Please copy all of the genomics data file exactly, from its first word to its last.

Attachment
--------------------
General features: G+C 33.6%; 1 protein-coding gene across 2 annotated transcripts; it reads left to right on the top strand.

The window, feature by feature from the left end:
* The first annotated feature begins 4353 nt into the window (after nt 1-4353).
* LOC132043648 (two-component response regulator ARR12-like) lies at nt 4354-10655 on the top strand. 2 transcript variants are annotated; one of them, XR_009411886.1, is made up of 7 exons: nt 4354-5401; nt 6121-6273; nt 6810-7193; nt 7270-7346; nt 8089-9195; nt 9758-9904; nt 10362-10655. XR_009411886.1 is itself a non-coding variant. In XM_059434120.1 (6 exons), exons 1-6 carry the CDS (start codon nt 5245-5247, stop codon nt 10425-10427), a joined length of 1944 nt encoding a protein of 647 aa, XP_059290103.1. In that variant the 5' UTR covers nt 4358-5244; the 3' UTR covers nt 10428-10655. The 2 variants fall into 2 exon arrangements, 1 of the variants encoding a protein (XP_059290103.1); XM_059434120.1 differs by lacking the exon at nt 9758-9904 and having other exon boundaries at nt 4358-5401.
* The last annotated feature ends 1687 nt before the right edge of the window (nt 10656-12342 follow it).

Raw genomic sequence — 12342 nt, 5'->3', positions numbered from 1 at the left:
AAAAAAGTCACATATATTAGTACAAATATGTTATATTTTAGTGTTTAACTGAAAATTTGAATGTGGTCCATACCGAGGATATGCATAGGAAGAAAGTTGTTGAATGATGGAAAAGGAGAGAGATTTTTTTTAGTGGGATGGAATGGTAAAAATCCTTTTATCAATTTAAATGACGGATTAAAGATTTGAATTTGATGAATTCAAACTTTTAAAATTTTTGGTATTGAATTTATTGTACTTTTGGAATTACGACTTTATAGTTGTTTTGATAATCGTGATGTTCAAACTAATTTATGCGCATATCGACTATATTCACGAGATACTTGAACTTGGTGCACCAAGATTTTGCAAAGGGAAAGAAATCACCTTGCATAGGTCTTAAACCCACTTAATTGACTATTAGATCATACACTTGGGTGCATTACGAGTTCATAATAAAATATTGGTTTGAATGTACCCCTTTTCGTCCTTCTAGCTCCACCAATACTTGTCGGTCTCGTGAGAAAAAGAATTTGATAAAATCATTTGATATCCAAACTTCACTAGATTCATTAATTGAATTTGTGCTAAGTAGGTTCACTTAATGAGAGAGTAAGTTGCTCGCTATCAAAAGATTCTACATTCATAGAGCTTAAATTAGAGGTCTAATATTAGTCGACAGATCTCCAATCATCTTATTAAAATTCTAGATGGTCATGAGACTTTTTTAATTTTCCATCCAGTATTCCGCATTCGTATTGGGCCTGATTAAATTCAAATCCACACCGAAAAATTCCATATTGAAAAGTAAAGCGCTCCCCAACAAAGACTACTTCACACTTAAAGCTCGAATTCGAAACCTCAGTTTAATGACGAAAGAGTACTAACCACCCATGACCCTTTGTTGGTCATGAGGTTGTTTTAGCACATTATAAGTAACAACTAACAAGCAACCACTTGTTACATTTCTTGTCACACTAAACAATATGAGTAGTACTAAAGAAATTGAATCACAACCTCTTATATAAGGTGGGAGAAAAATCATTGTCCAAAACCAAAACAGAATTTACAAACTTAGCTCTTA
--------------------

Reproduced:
General features: G+C 33.6%; 1 protein-coding gene across 2 annotated transcripts; it reads left to right on the top strand.

The window, feature by feature from the left end:
* The first annotated feature begins 4353 nt into the window (after nt 1-4353).
* LOC132043648 (two-component response regulator ARR12-like) lies at nt 4354-10655 on the top strand. 2 transcript variants are annotated; one of them, XR_009411886.1, is made up of 7 exons: nt 4354-5401; nt 6121-6273; nt 6810-7193; nt 7270-7346; nt 8089-9195; nt 9758-9904; nt 10362-10655. XR_009411886.1 is itself a non-coding variant. In XM_059434120.1 (6 exons), exons 1-6 carry the CDS (start codon nt 5245-5247, stop codon nt 10425-10427), a joined length of 1944 nt encoding a protein of 647 aa, XP_059290103.1. In that variant the 5' UTR covers nt 4358-5244; the 3' UTR covers nt 10428-10655. The 2 variants fall into 2 exon arrangements, 1 of the variants encoding a protein (XP_059290103.1); XM_059434120.1 differs by lacking the exon at nt 9758-9904 and having other exon boundaries at nt 4358-5401.
* The last annotated feature ends 1687 nt before the right edge of the window (nt 10656-12342 follow it).

Raw genomic sequence — 12342 nt, 5'->3', positions numbered from 1 at the left:
AAAAAAGTCACATATATTAGTACAAATATGTTATATTTTAGTGTTTAACTGAAAATTTGAATGTGGTCCATACCGAGGATATGCATAGGAAGAAAGTTGTTGAATGATGGAAAAGGAGAGAGATTTTTTTTAGTGGGATGGAATGGTAAAAATCCTTTTATCAATTTAAATGACGGATTAAAGATTTGAATTTGATGAATTCAAACTTTTAAAATTTTTGGTATTGAATTTATTGTACTTTTGGAATTACGACTTTATAGTTGTTTTGATAATCGTGATGTTCAAACTAATTTATGCGCATATCGACTATATTCACGAGATACTTGAACTTGGTGCACCAAGATTTTGCAAAGGGAAAGAAATCACCTTGCATAGGTCTTAAACCCACTTAATTGACTATTAGATCATACACTTGGGTGCATTACGAGTTCATAATAAAATATTGGTTTGAATGTACCCCTTTTCGTCCTTCTAGCTCCACCAATACTTGTCGGTCTCGTGAGAAAAAGAATTTGATAAAATCATTTGATATCCAAACTTCACTAGATTCATTAATTGAATTTGTGCTAAGTAGGTTCACTTAATGAGAGAGTAAGTTGCTCGCTATCAAAAGATTCTACATTCATAGAGCTTAAATTAGAGGTCTAATATTAGTCGACAGATCTCCAATCATCTTATTAAAATTCTAGATGGTCATGAGACTTTTTTAATTTTCCATCCAGTATTCCGCATTCGTATTGGGCCTGATTAAATTCAAATCCACACCGAAAAATTCCATATTGAAAAGTAAAGCGCTCCCCAACAAAGACTACTTCACACTTAAAGCTCGAATTCGAAACCTCAGTTTAATGACGAAAGAGTACTAACCACCCATGACCCTTTGTTGGTCATGAGGTTGTTTTAGCACATTATAAGTAACAACTAACAAGCAACCACTTGTTACATTTCTTGTCACACTAAACAATATGAGTAGTACTAAAGAAATTGAATCACAACCTCTTATATAAGGTGGGAGAAAAATCATTGTCCAAAACCAAAACAGAATTTACAAACTTAGCTCTTA